| History weighs heavily on Vietnam . For more than
a decade, reportage of the war that racked the country portrayed
it as a savage netherworld, yet, only twenty-odd years after the
war's end, this incredibly resilient nation is beginning to emerge
from the shadows.
As the number of tourists finding their way here soars, the word
is out that this is a land not of bomb craters and army ordnance,
but of shimmering paddy fields and sugar-white beaches, full-tilt
cities and venerable pagodas. The speed with which Vietnam's population
of 77 million has been able to transcend the recent past comes
as a surprise to visitors who are generally met with warmth and
curiosity rather than shell-shocked resentment and war fatigue.
Inevitably, that's not the whole story. The adoption of a market
economy has polarized the gap between rich and poor: average monthly
incomes for city dwellers remain at about $50, but drops to $15
in the poorest provinces.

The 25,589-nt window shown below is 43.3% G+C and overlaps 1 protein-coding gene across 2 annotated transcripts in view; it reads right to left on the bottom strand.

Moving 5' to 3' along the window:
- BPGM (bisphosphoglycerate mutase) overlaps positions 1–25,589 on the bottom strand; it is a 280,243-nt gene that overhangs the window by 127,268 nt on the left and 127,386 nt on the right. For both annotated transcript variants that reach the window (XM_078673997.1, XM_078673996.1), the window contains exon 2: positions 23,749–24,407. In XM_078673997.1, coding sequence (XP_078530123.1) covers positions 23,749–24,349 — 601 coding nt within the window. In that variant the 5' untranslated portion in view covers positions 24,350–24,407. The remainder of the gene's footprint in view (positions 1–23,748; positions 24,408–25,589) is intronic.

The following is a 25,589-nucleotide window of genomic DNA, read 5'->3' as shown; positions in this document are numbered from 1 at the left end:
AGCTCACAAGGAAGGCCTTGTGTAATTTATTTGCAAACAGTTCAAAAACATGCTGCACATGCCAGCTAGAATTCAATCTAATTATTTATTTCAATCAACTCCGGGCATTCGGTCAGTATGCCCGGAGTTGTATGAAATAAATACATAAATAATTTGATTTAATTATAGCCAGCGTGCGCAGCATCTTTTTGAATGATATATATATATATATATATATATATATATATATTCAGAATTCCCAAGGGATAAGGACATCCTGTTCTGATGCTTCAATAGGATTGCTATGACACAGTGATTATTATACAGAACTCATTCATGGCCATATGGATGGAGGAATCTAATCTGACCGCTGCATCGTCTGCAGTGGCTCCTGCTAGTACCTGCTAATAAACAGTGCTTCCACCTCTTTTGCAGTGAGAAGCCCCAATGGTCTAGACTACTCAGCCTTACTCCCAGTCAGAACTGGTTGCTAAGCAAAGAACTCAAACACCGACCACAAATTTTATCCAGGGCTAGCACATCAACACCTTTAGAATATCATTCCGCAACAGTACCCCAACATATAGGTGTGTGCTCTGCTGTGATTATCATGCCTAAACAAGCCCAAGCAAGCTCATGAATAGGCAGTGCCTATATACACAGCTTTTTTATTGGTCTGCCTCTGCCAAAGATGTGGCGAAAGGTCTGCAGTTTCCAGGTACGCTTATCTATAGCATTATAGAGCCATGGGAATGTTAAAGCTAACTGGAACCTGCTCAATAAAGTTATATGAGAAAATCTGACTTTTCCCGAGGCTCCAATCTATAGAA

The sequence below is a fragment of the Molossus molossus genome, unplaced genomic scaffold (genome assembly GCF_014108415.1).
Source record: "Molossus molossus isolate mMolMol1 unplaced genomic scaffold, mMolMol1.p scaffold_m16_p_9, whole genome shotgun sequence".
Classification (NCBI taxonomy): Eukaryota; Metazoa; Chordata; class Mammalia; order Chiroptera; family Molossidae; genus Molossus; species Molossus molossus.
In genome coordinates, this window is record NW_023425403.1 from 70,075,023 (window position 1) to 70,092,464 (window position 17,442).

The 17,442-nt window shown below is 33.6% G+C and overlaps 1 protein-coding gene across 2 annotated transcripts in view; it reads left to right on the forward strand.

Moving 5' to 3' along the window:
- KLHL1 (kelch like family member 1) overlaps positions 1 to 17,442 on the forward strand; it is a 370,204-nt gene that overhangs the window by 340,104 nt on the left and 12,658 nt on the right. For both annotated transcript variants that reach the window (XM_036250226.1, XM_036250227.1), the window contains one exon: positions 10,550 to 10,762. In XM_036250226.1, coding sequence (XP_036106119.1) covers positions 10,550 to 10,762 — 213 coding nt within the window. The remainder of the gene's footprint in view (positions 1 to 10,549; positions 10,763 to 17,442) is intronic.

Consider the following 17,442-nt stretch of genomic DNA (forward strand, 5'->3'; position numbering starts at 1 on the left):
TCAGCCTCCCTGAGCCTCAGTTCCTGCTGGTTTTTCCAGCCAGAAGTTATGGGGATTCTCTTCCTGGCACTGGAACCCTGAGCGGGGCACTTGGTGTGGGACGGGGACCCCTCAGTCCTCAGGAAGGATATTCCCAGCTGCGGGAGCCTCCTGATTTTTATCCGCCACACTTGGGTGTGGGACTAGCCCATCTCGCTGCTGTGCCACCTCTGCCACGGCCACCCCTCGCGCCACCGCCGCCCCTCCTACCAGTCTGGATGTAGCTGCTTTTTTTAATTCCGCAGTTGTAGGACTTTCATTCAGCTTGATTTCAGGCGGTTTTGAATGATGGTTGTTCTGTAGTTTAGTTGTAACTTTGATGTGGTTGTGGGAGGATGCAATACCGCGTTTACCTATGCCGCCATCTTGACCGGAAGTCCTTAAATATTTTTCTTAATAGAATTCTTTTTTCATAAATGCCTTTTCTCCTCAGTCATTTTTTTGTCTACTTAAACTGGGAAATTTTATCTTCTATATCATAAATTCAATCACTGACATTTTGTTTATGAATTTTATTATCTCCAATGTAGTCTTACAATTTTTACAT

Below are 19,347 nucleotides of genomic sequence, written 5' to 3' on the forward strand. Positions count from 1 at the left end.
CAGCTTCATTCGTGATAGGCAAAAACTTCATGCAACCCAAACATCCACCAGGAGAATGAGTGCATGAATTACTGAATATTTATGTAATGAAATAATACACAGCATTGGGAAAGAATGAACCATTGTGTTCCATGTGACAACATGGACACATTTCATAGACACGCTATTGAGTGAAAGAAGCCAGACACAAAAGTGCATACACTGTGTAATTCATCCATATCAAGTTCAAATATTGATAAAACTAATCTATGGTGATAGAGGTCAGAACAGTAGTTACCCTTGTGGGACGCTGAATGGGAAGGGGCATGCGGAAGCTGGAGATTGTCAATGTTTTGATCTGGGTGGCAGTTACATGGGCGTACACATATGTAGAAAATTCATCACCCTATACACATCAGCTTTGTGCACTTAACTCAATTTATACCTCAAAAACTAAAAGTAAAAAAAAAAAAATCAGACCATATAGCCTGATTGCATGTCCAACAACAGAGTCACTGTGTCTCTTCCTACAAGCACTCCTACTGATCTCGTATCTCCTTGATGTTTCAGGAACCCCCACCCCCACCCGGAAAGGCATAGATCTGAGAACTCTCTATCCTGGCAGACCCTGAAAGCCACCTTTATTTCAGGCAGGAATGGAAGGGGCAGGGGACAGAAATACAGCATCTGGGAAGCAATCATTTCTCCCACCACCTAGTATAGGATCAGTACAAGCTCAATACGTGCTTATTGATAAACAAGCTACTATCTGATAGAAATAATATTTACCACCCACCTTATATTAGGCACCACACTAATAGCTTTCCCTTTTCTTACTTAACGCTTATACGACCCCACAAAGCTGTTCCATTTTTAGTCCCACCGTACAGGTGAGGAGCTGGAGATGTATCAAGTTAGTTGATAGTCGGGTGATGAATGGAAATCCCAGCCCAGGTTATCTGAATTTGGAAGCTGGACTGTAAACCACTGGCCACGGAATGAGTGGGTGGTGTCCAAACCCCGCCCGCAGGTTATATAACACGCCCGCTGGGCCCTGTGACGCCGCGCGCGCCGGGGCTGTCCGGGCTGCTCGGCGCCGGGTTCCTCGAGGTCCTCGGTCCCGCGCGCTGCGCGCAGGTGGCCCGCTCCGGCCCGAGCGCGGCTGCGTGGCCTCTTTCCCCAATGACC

the majority of visitors, the furiously commercial southern city
of Ho Chi Minh
City provides a head-spinning introduction
to Vietnam, so a trip out into the rice fields and orchards
of the nearby Mekong Delta makes a welcome next stop - best explored
by boat from My Tho, Vinh Long or Can Tho . Heading north,
quaint hill-station of Da Lat provides a good place to cool
down, but some travellers eschew this for the beaches of Vung
Phan Thiet . A few hours' ride further up the coast, the city
of Nha Trang has become a crucial stepping stone on the Ho
run. Next up comes the enticing little town of Hoi An , full
of wooden shop-houses and close to Vietnam's greatest Cham
temple ruins at My Son . The temples, palaces and imperial mausoleums
of aristocratic Hué should also not be missed. One hundred
kilometres north, war-sites litter the Demilitarized Zone (DMZ)
, which cleaved the country in two from 1954 to 1975.